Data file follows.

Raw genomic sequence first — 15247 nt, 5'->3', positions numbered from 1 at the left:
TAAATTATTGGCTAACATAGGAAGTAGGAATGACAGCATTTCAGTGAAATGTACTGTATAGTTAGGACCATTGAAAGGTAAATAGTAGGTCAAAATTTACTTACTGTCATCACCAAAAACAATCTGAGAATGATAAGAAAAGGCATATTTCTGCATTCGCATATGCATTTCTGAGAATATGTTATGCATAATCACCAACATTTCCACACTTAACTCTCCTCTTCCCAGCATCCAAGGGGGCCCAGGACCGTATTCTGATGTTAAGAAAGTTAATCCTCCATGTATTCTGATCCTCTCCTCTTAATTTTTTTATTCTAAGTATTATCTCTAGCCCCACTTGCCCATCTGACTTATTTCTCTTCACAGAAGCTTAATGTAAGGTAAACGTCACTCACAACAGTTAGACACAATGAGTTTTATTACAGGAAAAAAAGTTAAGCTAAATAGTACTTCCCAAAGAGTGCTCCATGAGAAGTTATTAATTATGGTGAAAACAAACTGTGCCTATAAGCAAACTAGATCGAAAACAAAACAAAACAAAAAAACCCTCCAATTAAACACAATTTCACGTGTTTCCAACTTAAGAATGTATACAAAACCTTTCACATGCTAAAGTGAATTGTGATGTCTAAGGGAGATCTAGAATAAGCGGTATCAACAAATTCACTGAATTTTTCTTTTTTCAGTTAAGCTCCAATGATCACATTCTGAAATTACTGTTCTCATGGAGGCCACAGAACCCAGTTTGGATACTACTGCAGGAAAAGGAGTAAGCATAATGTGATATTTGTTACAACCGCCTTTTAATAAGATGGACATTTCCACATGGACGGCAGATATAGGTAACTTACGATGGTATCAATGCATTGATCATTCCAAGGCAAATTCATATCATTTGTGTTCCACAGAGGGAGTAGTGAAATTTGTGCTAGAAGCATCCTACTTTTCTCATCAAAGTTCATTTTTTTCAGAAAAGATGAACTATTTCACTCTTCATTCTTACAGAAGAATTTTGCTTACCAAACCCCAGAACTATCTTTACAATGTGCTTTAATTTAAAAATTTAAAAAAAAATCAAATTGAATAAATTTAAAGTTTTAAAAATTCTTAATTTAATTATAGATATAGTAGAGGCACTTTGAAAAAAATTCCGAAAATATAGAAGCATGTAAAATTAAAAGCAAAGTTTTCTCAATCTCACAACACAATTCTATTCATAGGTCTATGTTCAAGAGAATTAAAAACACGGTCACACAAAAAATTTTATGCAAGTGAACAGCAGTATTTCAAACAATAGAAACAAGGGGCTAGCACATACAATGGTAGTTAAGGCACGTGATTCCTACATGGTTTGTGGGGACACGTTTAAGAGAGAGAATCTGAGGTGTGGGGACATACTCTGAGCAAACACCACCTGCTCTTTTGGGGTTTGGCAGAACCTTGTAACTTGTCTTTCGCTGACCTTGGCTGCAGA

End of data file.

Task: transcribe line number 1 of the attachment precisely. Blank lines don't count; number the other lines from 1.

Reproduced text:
Raw genomic sequence first — 15247 nt, 5'->3', positions numbered from 1 at the left: